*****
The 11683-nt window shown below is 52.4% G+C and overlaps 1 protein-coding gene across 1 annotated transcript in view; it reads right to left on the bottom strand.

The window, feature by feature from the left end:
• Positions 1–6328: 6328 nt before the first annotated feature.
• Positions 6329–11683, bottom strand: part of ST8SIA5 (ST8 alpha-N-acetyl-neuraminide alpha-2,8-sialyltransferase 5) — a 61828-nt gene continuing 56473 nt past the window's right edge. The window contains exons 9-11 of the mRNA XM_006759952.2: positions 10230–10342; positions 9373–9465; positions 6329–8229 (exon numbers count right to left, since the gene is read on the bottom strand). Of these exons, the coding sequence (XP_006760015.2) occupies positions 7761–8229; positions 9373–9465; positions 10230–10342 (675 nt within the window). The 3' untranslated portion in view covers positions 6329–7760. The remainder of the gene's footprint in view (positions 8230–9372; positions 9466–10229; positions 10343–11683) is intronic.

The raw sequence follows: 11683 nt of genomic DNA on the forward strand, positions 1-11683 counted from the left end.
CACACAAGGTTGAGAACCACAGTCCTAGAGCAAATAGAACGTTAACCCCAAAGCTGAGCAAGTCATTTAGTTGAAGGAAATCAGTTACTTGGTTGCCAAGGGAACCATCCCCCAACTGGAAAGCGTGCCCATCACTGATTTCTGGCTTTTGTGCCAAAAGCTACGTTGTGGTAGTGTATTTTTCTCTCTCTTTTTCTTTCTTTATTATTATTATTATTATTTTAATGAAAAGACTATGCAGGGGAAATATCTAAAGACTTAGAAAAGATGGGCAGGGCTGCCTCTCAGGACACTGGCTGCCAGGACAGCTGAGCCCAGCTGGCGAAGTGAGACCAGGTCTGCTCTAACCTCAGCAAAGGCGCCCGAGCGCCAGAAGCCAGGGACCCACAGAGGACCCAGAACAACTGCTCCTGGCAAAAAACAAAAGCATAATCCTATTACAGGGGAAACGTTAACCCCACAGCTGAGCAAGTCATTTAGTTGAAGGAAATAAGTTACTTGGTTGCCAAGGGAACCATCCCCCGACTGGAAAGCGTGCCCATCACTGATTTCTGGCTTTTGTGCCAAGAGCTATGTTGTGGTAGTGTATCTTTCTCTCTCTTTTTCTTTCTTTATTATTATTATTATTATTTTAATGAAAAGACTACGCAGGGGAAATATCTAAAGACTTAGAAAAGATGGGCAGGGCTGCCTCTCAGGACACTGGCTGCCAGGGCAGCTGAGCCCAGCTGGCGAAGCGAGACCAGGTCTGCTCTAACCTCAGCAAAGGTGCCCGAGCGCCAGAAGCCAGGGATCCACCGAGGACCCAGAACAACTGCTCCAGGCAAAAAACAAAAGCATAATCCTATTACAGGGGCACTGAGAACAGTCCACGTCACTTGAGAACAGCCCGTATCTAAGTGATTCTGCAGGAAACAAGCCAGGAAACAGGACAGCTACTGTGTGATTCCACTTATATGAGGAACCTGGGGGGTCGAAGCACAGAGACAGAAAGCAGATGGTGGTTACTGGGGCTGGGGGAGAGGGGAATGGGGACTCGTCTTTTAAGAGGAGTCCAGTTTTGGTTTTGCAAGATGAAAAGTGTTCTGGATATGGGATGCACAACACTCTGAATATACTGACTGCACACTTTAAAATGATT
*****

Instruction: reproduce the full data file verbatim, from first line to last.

The 11683-nt window shown below is 52.4% G+C and overlaps 1 protein-coding gene across 1 annotated transcript in view; it reads right to left on the bottom strand.

The window, feature by feature from the left end:
• Positions 1–6328: 6328 nt before the first annotated feature.
• Positions 6329–11683, bottom strand: part of ST8SIA5 (ST8 alpha-N-acetyl-neuraminide alpha-2,8-sialyltransferase 5) — a 61828-nt gene continuing 56473 nt past the window's right edge. The window contains exons 9-11 of the mRNA XM_006759952.2: positions 10230–10342; positions 9373–9465; positions 6329–8229 (exon numbers count right to left, since the gene is read on the bottom strand). Of these exons, the coding sequence (XP_006760015.2) occupies positions 7761–8229; positions 9373–9465; positions 10230–10342 (675 nt within the window). The 3' untranslated portion in view covers positions 6329–7760. The remainder of the gene's footprint in view (positions 8230–9372; positions 9466–10229; positions 10343–11683) is intronic.

The raw sequence follows: 11683 nt of genomic DNA on the forward strand, positions 1-11683 counted from the left end.
CACACAAGGTTGAGAACCACAGTCCTAGAGCAAATAGAACGTTAACCCCAAAGCTGAGCAAGTCATTTAGTTGAAGGAAATCAGTTACTTGGTTGCCAAGGGAACCATCCCCCAACTGGAAAGCGTGCCCATCACTGATTTCTGGCTTTTGTGCCAAAAGCTACGTTGTGGTAGTGTATTTTTCTCTCTCTTTTTCTTTCTTTATTATTATTATTATTATTTTAATGAAAAGACTATGCAGGGGAAATATCTAAAGACTTAGAAAAGATGGGCAGGGCTGCCTCTCAGGACACTGGCTGCCAGGACAGCTGAGCCCAGCTGGCGAAGTGAGACCAGGTCTGCTCTAACCTCAGCAAAGGCGCCCGAGCGCCAGAAGCCAGGGACCCACAGAGGACCCAGAACAACTGCTCCTGGCAAAAAACAAAAGCATAATCCTATTACAGGGGAAACGTTAACCCCACAGCTGAGCAAGTCATTTAGTTGAAGGAAATAAGTTACTTGGTTGCCAAGGGAACCATCCCCCGACTGGAAAGCGTGCCCATCACTGATTTCTGGCTTTTGTGCCAAGAGCTATGTTGTGGTAGTGTATCTTTCTCTCTCTTTTTCTTTCTTTATTATTATTATTATTATTTTAATGAAAAGACTACGCAGGGGAAATATCTAAAGACTTAGAAAAGATGGGCAGGGCTGCCTCTCAGGACACTGGCTGCCAGGGCAGCTGAGCCCAGCTGGCGAAGCGAGACCAGGTCTGCTCTAACCTCAGCAAAGGTGCCCGAGCGCCAGAAGCCAGGGATCCACCGAGGACCCAGAACAACTGCTCCAGGCAAAAAACAAAAGCATAATCCTATTACAGGGGCACTGAGAACAGTCCACGTCACTTGAGAACAGCCCGTATCTAAGTGATTCTGCAGGAAACAAGCCAGGAAACAGGACAGCTACTGTGTGATTCCACTTATATGAGGAACCTGGGGGGTCGAAGCACAGAGACAGAAAGCAGATGGTGGTTACTGGGGCTGGGGGAGAGGGGAATGGGGACTCGTCTTTTAAGAGGAGTCCAGTTTTGGTTTTGCAAGATGAAAAGTGTTCTGGATATGGGATGCACAACACTCTGAATATACTGACTGCACACTTTAAAATGATT